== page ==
In terms of the Seventh Schedule to the Income Tax Act a director of a company is also considered an “employee”. This is significant, since directors can therefore also be bound by the fringe benefit tax regime applicable to employees generally.
Paragraph (i) of the definition of “gross income” in the Income Tax Act specifically includes as an amount subject to income tax “the cash equivalent, as determined under the provisions of the Seventh Schedule, of the value during the year of assessment of any benefit … granted in respect of employment or to the holder of any office…”
Clearly, benefits received by a director of a company would therefore rank for taxation in terms of this provision. The question remains therefore whether loans provided to such directors by the companies where they serve in this capacity would amount to such a taxable benefit, and further how such benefit should be quantified.
Paragraph 2(f) of the Seventh Schedule is unequivocal in its approach that a taxable fringe benefit exists where “… a debt … has been incurred by the employee [read director], whether in favour of the employer or in favour of any other person by arrangement with the employer or any associated institution in relation to the employer, and either-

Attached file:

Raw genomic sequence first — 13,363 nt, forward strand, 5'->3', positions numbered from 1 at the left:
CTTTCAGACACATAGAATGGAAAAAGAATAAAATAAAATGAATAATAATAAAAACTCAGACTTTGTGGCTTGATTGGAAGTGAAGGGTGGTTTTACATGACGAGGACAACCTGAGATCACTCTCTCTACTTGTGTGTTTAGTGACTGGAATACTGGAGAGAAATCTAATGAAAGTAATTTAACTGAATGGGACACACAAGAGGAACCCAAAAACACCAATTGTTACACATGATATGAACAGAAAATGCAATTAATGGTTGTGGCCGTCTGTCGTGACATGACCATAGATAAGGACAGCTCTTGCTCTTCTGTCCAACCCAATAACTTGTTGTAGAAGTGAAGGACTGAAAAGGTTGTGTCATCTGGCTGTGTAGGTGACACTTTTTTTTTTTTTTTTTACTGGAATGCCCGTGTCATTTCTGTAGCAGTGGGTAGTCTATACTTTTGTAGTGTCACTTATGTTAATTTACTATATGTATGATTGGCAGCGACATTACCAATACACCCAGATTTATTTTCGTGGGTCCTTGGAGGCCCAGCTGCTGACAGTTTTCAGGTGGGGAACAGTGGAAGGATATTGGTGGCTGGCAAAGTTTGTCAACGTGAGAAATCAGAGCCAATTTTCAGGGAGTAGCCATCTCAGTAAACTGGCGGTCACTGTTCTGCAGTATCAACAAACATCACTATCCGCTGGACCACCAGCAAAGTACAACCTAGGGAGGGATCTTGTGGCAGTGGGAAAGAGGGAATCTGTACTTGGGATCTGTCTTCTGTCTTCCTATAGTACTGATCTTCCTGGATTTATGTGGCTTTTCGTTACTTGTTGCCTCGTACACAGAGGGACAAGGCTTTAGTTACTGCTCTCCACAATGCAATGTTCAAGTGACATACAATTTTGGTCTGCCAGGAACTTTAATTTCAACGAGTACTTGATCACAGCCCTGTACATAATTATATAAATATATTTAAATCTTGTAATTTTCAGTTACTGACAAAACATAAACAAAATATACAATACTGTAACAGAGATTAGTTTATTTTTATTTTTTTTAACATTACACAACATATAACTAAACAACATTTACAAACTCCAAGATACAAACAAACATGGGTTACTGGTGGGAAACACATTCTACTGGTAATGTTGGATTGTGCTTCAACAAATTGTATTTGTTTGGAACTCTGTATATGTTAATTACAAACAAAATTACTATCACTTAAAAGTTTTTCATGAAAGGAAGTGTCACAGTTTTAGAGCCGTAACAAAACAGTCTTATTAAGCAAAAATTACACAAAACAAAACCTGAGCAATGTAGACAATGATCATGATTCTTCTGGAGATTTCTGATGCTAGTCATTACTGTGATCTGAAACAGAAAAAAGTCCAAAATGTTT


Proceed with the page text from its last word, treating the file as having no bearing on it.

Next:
(i) no interest is payable by the employee in respect of such debt; or
(ii) interest is payable by the employee in respect thereof at a rate of lower than the official rate of interest…”
This article is a general information sheet and should not be used or relied on as professional advice. No liability can be accepted for any errors or omissions nor for any loss or damage arising from reliance upon any information herein. Always contact your financial adviser for specific and detailed advice. Errors & omissions excepted. (E&OE).